Researchers Show Forest Fragmentation from Shale Development Could Be Reduced by Placing Natural Gas Lines Along Roadways
By Tara Moore / 412-268-9673 / email@example.com
A team of researchers in Carnegie Mellon University’s College of Engineering found that forest fragmentation from natural gas development in Pennsylvania is caused by gathering lines, the smaller pipelines that carry extracted natural gas to the main distribution pipes.
In a paper in the journal Ecological Indicators, the scientists report that redirecting the lines so they follow the routes of existing roadways would greatly reduce fragmentation.
The research group includes Leslie Abrahams, a doctoral student in engineering and public policy (EPP) and civil and environmental engineering (CEE), and co-authors W. Michael Griffin, an EPP associate research professor, and CEE Professor H. Scott Matthews.
Forest fragmentation occurs when the key infrastructure related to Marcellus shale natural gas extraction — specifically the well pads themselves, as well as gathering lines and access roads — cuts through the forest, dividing it into smaller sections.
While it may seem at first glance that the well pads, which can require anywhere from three to nine acres of cleared forest land, would be the biggest culprit of fragmentation, the team discovered the main cause to be the gathering lines. While gathering lines are buried underground, the surfaces above them, called right of ways, are cleared of all trees, causing almost 19 acres of loss per well pad.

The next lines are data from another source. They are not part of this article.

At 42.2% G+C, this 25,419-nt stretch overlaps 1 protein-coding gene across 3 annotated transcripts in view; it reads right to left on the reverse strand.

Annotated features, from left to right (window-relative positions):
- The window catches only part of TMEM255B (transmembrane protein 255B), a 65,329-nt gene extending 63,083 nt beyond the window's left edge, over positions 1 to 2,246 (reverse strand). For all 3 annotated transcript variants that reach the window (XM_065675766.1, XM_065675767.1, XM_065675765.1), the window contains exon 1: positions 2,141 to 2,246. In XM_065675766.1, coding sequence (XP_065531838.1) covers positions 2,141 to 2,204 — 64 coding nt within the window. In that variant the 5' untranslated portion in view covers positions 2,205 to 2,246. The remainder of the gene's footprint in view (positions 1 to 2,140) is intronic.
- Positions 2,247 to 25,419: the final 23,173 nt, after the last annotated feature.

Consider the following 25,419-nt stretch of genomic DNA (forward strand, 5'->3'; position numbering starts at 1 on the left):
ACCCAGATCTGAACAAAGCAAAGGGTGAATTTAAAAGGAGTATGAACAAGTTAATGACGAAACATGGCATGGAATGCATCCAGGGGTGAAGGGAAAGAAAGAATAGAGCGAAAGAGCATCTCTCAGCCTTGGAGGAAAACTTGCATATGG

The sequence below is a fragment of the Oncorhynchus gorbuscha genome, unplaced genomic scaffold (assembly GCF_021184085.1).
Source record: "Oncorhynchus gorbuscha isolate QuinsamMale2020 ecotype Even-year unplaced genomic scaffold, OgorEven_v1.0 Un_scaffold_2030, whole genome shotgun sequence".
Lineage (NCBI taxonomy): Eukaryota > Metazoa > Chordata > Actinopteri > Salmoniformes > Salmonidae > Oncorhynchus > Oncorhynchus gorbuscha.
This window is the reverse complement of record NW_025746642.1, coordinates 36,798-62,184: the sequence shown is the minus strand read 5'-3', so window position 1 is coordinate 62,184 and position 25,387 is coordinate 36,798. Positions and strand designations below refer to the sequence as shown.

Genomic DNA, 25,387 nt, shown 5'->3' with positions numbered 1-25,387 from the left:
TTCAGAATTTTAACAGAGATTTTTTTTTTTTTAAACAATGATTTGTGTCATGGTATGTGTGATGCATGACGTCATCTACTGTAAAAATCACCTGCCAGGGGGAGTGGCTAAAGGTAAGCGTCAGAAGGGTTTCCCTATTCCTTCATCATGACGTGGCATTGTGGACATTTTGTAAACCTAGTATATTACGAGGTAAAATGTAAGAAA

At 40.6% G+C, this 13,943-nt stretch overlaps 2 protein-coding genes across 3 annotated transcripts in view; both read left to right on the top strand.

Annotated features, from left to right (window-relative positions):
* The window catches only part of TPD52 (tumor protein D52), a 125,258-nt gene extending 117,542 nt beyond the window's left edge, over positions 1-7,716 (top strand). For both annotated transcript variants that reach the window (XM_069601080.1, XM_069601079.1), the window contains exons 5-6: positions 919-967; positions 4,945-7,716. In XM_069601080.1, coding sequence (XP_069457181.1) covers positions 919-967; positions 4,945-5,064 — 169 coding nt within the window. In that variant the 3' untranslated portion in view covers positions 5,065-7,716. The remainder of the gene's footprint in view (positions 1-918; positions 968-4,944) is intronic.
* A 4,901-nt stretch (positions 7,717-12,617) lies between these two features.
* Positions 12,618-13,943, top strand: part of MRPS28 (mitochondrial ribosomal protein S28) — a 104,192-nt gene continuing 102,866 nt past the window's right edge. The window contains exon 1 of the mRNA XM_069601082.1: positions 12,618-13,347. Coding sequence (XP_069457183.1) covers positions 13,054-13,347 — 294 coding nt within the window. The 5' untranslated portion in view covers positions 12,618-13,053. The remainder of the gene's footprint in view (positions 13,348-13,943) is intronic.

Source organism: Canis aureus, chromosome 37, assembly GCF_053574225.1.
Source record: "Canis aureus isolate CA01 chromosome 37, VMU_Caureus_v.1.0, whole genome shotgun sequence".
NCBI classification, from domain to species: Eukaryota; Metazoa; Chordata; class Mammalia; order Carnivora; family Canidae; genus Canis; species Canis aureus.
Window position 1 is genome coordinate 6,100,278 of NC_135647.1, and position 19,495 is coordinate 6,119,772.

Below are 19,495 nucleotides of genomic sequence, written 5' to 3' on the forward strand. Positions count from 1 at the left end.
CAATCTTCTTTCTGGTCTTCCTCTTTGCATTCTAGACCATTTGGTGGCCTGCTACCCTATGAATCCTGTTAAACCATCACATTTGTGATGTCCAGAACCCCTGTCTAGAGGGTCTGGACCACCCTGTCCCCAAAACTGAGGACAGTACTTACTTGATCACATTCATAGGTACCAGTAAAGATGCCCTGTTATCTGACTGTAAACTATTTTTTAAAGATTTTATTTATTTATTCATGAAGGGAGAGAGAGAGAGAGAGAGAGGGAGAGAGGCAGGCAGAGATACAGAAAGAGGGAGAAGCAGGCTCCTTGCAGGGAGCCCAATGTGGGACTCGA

“If something cuts a cleared path through the forest, it could be dividing a species’ habitat in half,” Abrahams explained. “Flying squirrels, for example. The natural gas infrastructure can create openings in the forest that are too wide for them to glide across and suddenly their habitat is greatly decreased.”
The gathering line right of ways also create pathways that allow invasive species to access inner parts of the forest. Suddenly, indigenous animals are introduced to predators they’ve never learned how to avoid before, making survival much more difficult.
The research team used computer-modeling software to develop strategies to greatly reduce forest fragmentation.
The team’s major suggestion for future infrastructure development is to build future gathering lines, the major culprits of fragmentation, so they follow the same routes as existing roads. This way, no additional corridors are built, keeping future fragmentation to a minimum.
Additionally, requiring natural gas companies to collaborate on infrastructure development would help eliminate unnecessary fragmentation by forcing multiple companies to use the same pipelines.
“Eliminating the need for multiple pipelines that go to the same place would save developers money, while helping to protect core forest ecosystems,” Griffin said.
Another strategy is to reduce the number of necessary well pads by simply drilling more wells at each pad.
“One of the benefits of unconventional natural gas development is that you can develop multiple wells per pad because instead of drilling straight down, you go down and then out horizontally so you can have six or 12 different wells per pad,” Abrahams said.
“By simply drilling more wells per pad, and drilling those wells farther, you can still drill the same number of wells without clearing as much forested land. However, while it does reduce the level of fragmentation over the business as usual case, this strategy does not stop additional future fragmentation from occurring altogether because it does not address the placement of the gathering lines,” Abrahams said.
This work was funded in part by the National Science Foundation Graduate Research Fellowship Program, the Center for Climate and Energy Decision Making, and by the Department of Engineering and Public Policy.
Read the full paper, titled “Assessment of policies to reduce core forest fragmentation from Marcellus shale development in Pennsylvania,” at http://www.sciencedirect.com/science/article/pii/S1470160X14005664.